Minorities with Alzheimer’s often go untreated, report says

MIAMI (MCT) — African-American and Hispanic families who have relatives with Alzheimer’s are more likely to dismiss symptoms as part of the aging process, decreasing chances for an early diagnosis, according to a new survey.

The survey, released Tuesday morning, found that nearly 70 percent of blacks and Hispanics who responded in a telephone poll believed their loved one was exhibiting signs of old age, compared with about 50 percent of non-Hispanic whites.

The survey, which was sponsored by the New York-based Alzheimer’s Foundation of America, a national, nonprofit advocacy organization, measured the struggles, fears and misperceptions of caregivers. The poll, conducted Jan. 9 through Feb. 6, covered 655 adults.

Other findings showed that blacks and Hispanics were less likely to place their loved one in a nursing home or assisted-living facility and more likely to rely on support groups.

The results, ironically, come just as outreach teams from the state of Florida and the University of Miami begin an Alzheimer’s Disease Initiative specifically to reach African-American caregivers about the disease.

Researchers say widely held misperceptions about the disease could explain why blacks and Hispanics are diagnosed later, after the disease is in moderate or even late stages.

Part of that disconnect is associated with lack of education about the disease and stigma in some cultural groups, said Warachal E. Faison, a black physician who worked with the survey.

“Either they don’t know what the symptoms are or health professionals are not educating them,” Faison said.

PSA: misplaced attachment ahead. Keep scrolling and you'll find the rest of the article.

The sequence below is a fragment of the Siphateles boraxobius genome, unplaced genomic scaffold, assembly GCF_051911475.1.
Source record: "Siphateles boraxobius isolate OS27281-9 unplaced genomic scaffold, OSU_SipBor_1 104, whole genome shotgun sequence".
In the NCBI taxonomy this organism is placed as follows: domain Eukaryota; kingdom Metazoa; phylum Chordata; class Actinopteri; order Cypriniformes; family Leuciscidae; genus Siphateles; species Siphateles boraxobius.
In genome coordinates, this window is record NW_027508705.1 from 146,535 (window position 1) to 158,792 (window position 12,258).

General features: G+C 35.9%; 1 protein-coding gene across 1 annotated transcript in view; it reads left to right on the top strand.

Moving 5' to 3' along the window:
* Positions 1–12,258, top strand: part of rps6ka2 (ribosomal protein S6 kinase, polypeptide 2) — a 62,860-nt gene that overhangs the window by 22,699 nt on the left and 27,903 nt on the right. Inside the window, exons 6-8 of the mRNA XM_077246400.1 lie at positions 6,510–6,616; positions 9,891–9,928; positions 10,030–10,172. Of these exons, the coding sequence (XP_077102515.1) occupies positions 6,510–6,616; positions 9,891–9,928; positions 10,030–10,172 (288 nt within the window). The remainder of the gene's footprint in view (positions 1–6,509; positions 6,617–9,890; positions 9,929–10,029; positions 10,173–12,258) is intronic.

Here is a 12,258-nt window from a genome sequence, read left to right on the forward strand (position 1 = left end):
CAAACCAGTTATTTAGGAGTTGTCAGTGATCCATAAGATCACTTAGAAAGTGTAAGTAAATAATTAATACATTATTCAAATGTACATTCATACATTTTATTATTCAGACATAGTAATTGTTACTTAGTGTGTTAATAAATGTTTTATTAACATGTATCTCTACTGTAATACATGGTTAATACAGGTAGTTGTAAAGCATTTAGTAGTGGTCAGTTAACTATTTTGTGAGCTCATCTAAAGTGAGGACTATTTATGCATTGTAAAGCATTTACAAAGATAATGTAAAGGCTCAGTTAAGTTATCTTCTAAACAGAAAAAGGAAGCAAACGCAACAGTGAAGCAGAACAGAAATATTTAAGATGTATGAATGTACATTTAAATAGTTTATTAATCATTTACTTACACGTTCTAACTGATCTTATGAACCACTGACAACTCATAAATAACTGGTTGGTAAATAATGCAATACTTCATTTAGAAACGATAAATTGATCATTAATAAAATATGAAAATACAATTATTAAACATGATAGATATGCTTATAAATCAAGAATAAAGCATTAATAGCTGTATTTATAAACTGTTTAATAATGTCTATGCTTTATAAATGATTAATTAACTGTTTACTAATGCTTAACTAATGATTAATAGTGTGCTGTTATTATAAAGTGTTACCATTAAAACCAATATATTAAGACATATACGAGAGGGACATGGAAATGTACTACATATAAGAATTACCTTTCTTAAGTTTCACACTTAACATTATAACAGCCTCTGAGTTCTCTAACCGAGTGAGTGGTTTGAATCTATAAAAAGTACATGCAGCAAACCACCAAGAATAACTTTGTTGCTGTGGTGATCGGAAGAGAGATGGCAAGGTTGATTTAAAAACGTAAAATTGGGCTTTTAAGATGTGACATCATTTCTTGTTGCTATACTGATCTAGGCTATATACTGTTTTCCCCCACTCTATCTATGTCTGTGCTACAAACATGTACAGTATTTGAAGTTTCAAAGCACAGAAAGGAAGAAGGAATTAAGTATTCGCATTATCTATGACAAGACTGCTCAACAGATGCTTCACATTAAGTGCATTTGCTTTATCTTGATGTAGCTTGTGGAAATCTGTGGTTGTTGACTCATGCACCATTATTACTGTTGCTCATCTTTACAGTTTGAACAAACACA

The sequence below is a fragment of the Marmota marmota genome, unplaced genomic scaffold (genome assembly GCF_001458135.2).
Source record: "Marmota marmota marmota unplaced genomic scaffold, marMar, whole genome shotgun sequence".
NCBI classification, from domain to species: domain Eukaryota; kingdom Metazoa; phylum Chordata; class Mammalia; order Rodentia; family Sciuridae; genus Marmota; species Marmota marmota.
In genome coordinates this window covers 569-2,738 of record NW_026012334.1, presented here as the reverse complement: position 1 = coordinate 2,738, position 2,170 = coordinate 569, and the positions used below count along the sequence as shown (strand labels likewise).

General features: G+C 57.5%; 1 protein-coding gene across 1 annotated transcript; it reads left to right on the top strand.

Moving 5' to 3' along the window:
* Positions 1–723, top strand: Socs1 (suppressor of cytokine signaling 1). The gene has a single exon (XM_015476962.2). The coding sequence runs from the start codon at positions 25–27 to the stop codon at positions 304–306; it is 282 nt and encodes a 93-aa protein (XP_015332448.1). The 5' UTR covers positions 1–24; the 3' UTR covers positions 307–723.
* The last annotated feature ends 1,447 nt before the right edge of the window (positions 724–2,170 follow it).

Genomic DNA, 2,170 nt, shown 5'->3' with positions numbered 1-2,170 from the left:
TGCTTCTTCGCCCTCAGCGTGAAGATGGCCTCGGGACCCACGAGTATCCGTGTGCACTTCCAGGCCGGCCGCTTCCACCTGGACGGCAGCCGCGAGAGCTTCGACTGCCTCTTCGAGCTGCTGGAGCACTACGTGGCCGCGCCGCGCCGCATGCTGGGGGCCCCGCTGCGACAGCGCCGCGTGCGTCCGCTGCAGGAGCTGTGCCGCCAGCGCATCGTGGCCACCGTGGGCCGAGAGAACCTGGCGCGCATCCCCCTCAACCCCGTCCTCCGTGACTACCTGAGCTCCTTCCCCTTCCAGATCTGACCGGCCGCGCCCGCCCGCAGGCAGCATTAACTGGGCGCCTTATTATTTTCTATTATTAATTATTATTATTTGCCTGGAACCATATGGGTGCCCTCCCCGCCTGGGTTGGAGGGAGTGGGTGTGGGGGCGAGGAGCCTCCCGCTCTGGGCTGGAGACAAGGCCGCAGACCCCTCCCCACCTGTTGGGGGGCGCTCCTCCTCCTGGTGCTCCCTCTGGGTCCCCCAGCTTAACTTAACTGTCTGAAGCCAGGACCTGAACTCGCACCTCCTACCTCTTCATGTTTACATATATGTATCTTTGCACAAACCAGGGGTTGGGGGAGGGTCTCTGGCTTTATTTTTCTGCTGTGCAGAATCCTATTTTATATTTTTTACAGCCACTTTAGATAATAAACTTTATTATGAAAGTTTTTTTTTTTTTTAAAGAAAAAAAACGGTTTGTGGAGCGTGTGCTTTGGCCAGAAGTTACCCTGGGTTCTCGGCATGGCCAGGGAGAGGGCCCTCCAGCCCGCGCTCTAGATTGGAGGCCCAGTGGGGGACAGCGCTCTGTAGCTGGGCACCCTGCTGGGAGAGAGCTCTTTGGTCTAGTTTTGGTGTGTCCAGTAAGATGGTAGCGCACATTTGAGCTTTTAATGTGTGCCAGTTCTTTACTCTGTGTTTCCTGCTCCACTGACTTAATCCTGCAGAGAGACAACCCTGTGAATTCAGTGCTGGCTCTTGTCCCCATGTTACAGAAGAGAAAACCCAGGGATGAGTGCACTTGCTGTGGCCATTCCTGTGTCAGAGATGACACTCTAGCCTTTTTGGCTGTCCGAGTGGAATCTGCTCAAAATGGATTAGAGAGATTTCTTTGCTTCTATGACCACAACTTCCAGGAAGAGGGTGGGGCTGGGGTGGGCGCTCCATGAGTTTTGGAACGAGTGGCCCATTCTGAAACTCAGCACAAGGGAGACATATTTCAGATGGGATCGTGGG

Once they do visit a doctor, researchers say, drug therapies that could stave off deterioration are ineffective.

That scenario is all too familiar to Ronjon Duara, neurologist and medical director at the Wien Center for Alzheimer’s Disease and Memory Disorders at Mount Sinai Medical Center in Miami Beach, Fla..

“The mind-set is that memory loss is expected,” said Duara, who was not a part of the research team. Duara said blacks and Hispanics are more likely to become concerned after a loved one has a problem remembering events from the distant past or childhood.

The family should bring anyone in as soon as he exhibits memory failure signs, said Trinidad Arguelles, a senior research associate for the Center on Aging at the University of Miami.

“What we have found throughout the years,” Arguelles said, is that families come in “when the behavioral problems are making an impact in the household, when they need help with behavior management.”

Gloria M. Peruyera, assistant director of UM’s Memory Disorders Clinic, said an outreach campaign five years ago in Miami’s Hispanic neighborhoods has improved that community’s overall response. But, she said, resistance remains.

‘They’ll say, ‘Oh, no. We don’t discuss our problems with other people,'” she said. “There’s still a lot of stigma. They see it as craziness.”

The national Alzheimer’s Association estimates that 4.5 million Americans have the affliction, more than double the number in 1980. That number could grow to as many as 16 million by 2050.

Doctors have long held that the two minority groups are at greater risk for Alzheimer’s, a disease that gradually robs people of their memory. A 2004 study by the association found that dementia-related illnesses could increase as much as six times among Hispanics by 2050.

Jose Rodriguez, 68, of Miami noticed subtle changes in his wife of 47 years, Ana, about nine years ago. She misplaced keys, forgot names. He shrugged it off.

“I knew she had a problem, but I didn’t know she had Alzheimer’s,” he said.

When the normally mild-mannered woman became confrontational and “was another person,” Rodriguez knew they had to visit a doctor. Ana Rodriguez, also 68, was diagnosed with Alzheimer’s in 2003.

Rodriguez didn’t want to believe it and only told his children. “You really don’t realize what Alzheimer’s is until you go through it,” he said.